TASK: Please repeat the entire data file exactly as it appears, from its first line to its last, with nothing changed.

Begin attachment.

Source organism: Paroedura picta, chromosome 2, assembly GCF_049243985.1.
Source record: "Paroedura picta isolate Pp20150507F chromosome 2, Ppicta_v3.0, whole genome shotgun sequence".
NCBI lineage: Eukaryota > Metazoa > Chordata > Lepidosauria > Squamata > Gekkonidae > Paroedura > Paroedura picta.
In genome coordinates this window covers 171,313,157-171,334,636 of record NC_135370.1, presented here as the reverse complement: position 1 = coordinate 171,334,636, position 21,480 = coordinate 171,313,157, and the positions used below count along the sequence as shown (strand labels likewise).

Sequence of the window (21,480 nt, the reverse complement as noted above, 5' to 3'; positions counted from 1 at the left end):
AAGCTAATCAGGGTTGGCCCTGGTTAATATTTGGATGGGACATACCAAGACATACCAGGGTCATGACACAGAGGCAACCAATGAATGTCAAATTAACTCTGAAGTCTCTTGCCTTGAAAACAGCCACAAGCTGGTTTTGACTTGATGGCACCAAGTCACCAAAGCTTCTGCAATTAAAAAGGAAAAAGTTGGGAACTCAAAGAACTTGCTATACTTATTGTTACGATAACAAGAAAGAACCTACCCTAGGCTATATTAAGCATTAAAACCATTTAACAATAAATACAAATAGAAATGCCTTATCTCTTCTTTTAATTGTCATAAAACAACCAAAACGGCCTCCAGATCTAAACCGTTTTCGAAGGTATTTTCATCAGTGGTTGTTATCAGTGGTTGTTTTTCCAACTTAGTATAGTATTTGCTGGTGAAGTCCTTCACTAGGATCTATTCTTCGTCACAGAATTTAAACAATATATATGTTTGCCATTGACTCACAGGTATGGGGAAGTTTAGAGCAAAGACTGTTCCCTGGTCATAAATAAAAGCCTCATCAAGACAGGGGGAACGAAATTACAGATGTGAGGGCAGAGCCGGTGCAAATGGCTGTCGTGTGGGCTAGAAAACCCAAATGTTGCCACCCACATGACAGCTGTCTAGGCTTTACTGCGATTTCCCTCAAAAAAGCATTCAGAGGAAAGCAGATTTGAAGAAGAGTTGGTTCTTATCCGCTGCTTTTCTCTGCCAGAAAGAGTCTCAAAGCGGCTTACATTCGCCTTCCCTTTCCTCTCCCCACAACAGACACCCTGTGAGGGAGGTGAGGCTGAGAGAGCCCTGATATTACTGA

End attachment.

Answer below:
Source organism: Paroedura picta, chromosome 2, assembly GCF_049243985.1.
Source record: "Paroedura picta isolate Pp20150507F chromosome 2, Ppicta_v3.0, whole genome shotgun sequence".
NCBI lineage: Eukaryota > Metazoa > Chordata > Lepidosauria > Squamata > Gekkonidae > Paroedura > Paroedura picta.
In genome coordinates this window covers 171,313,157-171,334,636 of record NC_135370.1, presented here as the reverse complement: position 1 = coordinate 171,334,636, position 21,480 = coordinate 171,313,157, and the positions used below count along the sequence as shown (strand labels likewise).

Sequence of the window (21,480 nt, the reverse complement as noted above, 5' to 3'; positions counted from 1 at the left end):
AAGCTAATCAGGGTTGGCCCTGGTTAATATTTGGATGGGACATACCAAGACATACCAGGGTCATGACACAGAGGCAACCAATGAATGTCAAATTAACTCTGAAGTCTCTTGCCTTGAAAACAGCCACAAGCTGGTTTTGACTTGATGGCACCAAGTCACCAAAGCTTCTGCAATTAAAAAGGAAAAAGTTGGGAACTCAAAGAACTTGCTATACTTATTGTTACGATAACAAGAAAGAACCTACCCTAGGCTATATTAAGCATTAAAACCATTTAACAATAAATACAAATAGAAATGCCTTATCTCTTCTTTTAATTGTCATAAAACAACCAAAACGGCCTCCAGATCTAAACCGTTTTCGAAGGTATTTTCATCAGTGGTTGTTATCAGTGGTTGTTTTTCCAACTTAGTATAGTATTTGCTGGTGAAGTCCTTCACTAGGATCTATTCTTCGTCACAGAATTTAAACAATATATATGTTTGCCATTGACTCACAGGTATGGGGAAGTTTAGAGCAAAGACTGTTCCCTGGTCATAAATAAAAGCCTCATCAAGACAGGGGGAACGAAATTACAGATGTGAGGGCAGAGCCGGTGCAAATGGCTGTCGTGTGGGCTAGAAAACCCAAATGTTGCCACCCACATGACAGCTGTCTAGGCTTTACTGCGATTTCCCTCAAAAAAGCATTCAGAGGAAAGCAGATTTGAAGAAGAGTTGGTTCTTATCCGCTGCTTTTCTCTGCCAGAAAGAGTCTCAAAGCGGCTTACATTCGCCTTCCCTTTCCTCTCCCCACAACAGACACCCTGTGAGGGAGGTGAGGCTGAGAGAGCCCTGATATTACTGA